New research has yielded results that could potentially lead to the development of volcano eruption warning systems. Previously, it was thought that lava from “hot spot” volcanoes was pristine lava, originating tens of kilometers deep in the mantle. Not so, explains Dr. Teresa Ubide, a volcanologist at the University of Queensland.
“This isn’t quite the case – we’ve been misled, geologically deceived. For decades, we have considered hot spot volcanoes to be messengers from the earth’s mantle, offering us a glimpse into what’s happening deep under our feet.”
“But these volcanoes are extremely complex inside and filter a very different melt to the surface than what we’ve been expecting. This is due to the volcano’s intricate plumbing system that forces many minerals in the magma to crystallise.”
Instead, it appears that minerals within the magma are being recycled to make the lava appear pristine. This has important implications, said Dr. Ubide.
“We have discovered that hot spot volcanoes filter their melts to become highly eruptible at the base of the Earth’s crust, situated several kilometres below the volcano.”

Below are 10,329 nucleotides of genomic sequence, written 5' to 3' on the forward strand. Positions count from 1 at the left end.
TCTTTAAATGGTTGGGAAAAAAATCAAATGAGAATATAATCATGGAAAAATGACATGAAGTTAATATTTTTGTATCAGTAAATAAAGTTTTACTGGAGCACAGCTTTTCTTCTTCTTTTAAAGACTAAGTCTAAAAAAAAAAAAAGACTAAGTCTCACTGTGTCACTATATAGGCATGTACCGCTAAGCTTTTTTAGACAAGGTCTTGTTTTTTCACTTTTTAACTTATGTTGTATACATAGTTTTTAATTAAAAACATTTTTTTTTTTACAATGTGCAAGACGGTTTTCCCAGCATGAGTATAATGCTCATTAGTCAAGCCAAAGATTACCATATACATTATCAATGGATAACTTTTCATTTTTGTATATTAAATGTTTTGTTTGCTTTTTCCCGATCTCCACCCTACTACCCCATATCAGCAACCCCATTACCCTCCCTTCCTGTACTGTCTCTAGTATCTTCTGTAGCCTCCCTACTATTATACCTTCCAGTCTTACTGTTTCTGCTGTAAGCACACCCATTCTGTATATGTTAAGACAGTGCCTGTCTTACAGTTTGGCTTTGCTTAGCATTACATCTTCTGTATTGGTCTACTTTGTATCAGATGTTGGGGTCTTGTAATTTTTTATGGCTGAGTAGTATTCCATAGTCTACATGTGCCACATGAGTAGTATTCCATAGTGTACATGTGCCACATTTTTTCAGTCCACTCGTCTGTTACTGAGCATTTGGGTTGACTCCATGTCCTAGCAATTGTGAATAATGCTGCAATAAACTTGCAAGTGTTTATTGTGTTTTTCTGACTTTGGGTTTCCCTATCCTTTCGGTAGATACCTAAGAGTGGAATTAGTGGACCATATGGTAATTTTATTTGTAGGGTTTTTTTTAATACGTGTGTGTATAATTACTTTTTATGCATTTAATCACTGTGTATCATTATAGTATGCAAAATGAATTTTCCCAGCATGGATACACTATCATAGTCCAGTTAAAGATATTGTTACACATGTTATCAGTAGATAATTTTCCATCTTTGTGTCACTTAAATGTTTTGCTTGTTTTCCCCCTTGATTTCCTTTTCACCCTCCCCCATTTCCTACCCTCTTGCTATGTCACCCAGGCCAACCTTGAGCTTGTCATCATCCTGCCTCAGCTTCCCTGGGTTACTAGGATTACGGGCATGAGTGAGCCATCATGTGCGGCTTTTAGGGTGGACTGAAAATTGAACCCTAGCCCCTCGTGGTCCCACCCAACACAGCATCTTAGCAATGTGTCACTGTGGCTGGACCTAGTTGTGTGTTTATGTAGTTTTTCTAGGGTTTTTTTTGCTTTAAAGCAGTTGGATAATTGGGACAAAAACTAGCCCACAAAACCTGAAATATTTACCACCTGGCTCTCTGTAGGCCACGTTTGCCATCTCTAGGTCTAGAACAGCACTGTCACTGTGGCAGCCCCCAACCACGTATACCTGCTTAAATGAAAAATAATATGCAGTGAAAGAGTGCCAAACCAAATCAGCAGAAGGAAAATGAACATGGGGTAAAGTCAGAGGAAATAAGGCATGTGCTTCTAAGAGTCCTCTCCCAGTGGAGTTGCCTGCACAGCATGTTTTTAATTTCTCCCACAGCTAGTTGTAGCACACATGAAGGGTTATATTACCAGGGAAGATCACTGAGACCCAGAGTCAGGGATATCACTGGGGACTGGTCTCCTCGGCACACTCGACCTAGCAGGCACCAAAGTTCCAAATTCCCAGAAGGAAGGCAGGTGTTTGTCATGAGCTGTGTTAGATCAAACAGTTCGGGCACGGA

“The close monitoring of volcanoes can indicate when magma reaches the base of the crust, where this filtering processes reaches the ‘tipping point’ that leads to eruption.”
“Our results support the notion that detection of magma at the crust-mantle boundary could indicate an upcoming eruption. This new information takes us one step closer to improving the monitoring of volcanic unrest, which aims to protect lives, infrastructure and crops.”
Hot spot volcanoes are part of the creation of some beautiful landscapes, such as the Hawaiian Islands. Dr Ubide noted that hot spot volcanoes are also found in Australia.
“South-east Queenslanders would be very familiar with the Glass House Mountains or the large Tweed shield volcano, which includes Wollumbin (Mount Warning) in New South Wales,” said Dr. Ubide.
“Hot spot volcanoes can pop up ‘anywhere’, as opposed to most other volcanoes that occur due to tectonic plates crashing into each other, like the Ring of Fire volcanoes in Japan or New Zealand, or tectonic plates moving away from each other, creating for example the Atlantic Ocean.”
“South-east Queensland hot spot volcanoes were active millions of years ago. They produced enormous volumes of magma and make excellent laboratories to explore the roots of volcanism.”
“There are even dormant volcanoes in South Australia, that could erupt with little warning, that would benefit from better geological markers for early detection.”